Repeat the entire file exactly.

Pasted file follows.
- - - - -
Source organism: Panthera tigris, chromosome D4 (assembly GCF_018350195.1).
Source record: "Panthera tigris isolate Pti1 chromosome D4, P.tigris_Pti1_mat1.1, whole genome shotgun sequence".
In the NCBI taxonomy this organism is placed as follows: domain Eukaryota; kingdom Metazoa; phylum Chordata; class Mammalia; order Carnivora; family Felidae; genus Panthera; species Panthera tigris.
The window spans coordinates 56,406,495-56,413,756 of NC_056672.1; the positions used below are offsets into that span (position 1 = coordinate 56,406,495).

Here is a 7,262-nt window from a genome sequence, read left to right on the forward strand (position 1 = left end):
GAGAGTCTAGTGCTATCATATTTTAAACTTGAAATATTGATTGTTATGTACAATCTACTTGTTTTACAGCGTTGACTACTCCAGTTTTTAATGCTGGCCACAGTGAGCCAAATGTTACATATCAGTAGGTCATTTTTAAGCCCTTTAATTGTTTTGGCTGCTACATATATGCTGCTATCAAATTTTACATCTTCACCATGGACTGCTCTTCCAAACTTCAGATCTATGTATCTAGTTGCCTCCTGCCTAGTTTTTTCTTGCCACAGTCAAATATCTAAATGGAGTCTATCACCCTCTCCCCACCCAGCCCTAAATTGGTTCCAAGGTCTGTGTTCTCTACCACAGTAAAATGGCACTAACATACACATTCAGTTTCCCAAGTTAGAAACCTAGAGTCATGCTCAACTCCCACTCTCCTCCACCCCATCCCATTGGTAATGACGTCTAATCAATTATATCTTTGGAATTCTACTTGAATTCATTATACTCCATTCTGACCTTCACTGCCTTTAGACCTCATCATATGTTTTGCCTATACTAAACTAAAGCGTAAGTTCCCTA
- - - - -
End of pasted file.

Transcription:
Source organism: Panthera tigris, chromosome D4 (assembly GCF_018350195.1).
Source record: "Panthera tigris isolate Pti1 chromosome D4, P.tigris_Pti1_mat1.1, whole genome shotgun sequence".
In the NCBI taxonomy this organism is placed as follows: domain Eukaryota; kingdom Metazoa; phylum Chordata; class Mammalia; order Carnivora; family Felidae; genus Panthera; species Panthera tigris.
The window spans coordinates 56,406,495-56,413,756 of NC_056672.1; the positions used below are offsets into that span (position 1 = coordinate 56,406,495).

Here is a 7,262-nt window from a genome sequence, read left to right on the forward strand (position 1 = left end):
GAGAGTCTAGTGCTATCATATTTTAAACTTGAAATATTGATTGTTATGTACAATCTACTTGTTTTACAGCGTTGACTACTCCAGTTTTTAATGCTGGCCACAGTGAGCCAAATGTTACATATCAGTAGGTCATTTTTAAGCCCTTTAATTGTTTTGGCTGCTACATATATGCTGCTATCAAATTTTACATCTTCACCATGGACTGCTCTTCCAAACTTCAGATCTATGTATCTAGTTGCCTCCTGCCTAGTTTTTTCTTGCCACAGTCAAATATCTAAATGGAGTCTATCACCCTCTCCCCACCCAGCCCTAAATTGGTTCCAAGGTCTGTGTTCTCTACCACAGTAAAATGGCACTAACATACACATTCAGTTTCCCAAGTTAGAAACCTAGAGTCATGCTCAACTCCCACTCTCCTCCACCCCATCCCATTGGTAATGACGTCTAATCAATTATATCTTTGGAATTCTACTTGAATTCATTATACTCCATTCTGACCTTCACTGCCTTTAGACCTCATCATATGTTTTGCCTATACTAAACTAAAGCGTAAGTTCCCTA